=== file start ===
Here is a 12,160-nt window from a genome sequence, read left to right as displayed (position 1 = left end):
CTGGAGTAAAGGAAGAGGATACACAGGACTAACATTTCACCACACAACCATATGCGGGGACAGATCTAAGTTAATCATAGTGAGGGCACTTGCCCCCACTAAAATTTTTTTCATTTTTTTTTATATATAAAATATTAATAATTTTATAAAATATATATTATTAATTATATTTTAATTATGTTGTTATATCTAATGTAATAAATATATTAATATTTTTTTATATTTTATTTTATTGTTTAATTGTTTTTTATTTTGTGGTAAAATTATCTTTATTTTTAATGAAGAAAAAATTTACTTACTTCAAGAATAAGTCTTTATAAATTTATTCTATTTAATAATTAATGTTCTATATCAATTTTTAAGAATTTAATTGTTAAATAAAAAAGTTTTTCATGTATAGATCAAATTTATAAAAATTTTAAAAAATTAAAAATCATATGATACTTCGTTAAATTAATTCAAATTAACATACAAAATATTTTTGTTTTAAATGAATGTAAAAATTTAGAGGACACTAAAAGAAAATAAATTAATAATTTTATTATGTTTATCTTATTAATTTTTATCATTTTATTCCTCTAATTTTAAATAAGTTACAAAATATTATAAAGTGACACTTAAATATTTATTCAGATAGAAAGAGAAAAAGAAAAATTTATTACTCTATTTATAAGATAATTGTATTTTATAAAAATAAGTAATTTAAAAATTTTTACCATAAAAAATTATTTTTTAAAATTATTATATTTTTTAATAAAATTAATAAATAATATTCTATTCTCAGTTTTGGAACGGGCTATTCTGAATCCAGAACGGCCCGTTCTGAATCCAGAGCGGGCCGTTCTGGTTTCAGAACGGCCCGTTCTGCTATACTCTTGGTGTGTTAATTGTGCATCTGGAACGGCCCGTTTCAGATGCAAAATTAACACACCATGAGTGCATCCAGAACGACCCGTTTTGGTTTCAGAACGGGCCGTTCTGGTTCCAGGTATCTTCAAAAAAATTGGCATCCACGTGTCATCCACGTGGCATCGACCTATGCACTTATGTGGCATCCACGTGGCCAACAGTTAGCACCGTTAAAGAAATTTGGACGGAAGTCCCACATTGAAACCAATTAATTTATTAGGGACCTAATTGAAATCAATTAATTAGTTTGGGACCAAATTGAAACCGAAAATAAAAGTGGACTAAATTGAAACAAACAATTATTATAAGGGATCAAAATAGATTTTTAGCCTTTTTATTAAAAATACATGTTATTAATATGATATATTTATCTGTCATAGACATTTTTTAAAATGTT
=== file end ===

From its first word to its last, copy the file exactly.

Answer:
Here is a 12,160-nt window from a genome sequence, read left to right as displayed (position 1 = left end):
CTGGAGTAAAGGAAGAGGATACACAGGACTAACATTTCACCACACAACCATATGCGGGGACAGATCTAAGTTAATCATAGTGAGGGCACTTGCCCCCACTAAAATTTTTTTCATTTTTTTTTATATATAAAATATTAATAATTTTATAAAATATATATTATTAATTATATTTTAATTATGTTGTTATATCTAATGTAATAAATATATTAATATTTTTTTATATTTTATTTTATTGTTTAATTGTTTTTTATTTTGTGGTAAAATTATCTTTATTTTTAATGAAGAAAAAATTTACTTACTTCAAGAATAAGTCTTTATAAATTTATTCTATTTAATAATTAATGTTCTATATCAATTTTTAAGAATTTAATTGTTAAATAAAAAAGTTTTTCATGTATAGATCAAATTTATAAAAATTTTAAAAAATTAAAAATCATATGATACTTCGTTAAATTAATTCAAATTAACATACAAAATATTTTTGTTTTAAATGAATGTAAAAATTTAGAGGACACTAAAAGAAAATAAATTAATAATTTTATTATGTTTATCTTATTAATTTTTATCATTTTATTCCTCTAATTTTAAATAAGTTACAAAATATTATAAAGTGACACTTAAATATTTATTCAGATAGAAAGAGAAAAAGAAAAATTTATTACTCTATTTATAAGATAATTGTATTTTATAAAAATAAGTAATTTAAAAATTTTTACCATAAAAAATTATTTTTTAAAATTATTATATTTTTTAATAAAATTAATAAATAATATTCTATTCTCAGTTTTGGAACGGGCTATTCTGAATCCAGAACGGCCCGTTCTGAATCCAGAGCGGGCCGTTCTGGTTTCAGAACGGCCCGTTCTGCTATACTCTTGGTGTGTTAATTGTGCATCTGGAACGGCCCGTTTCAGATGCAAAATTAACACACCATGAGTGCATCCAGAACGACCCGTTTTGGTTTCAGAACGGGCCGTTCTGGTTCCAGGTATCTTCAAAAAAATTGGCATCCACGTGTCATCCACGTGGCATCGACCTATGCACTTATGTGGCATCCACGTGGCCAACAGTTAGCACCGTTAAAGAAATTTGGACGGAAGTCCCACATTGAAACCAATTAATTTATTAGGGACCTAATTGAAATCAATTAATTAGTTTGGGACCAAATTGAAACCGAAAATAAAAGTGGACTAAATTGAAACAAACAATTATTATAAGGGATCAAAATAGATTTTTAGCCTTTTTATTAAAAATACATGTTATTAATATGATATATTTATCTGTCATAGACATTTTTTAAAATGTT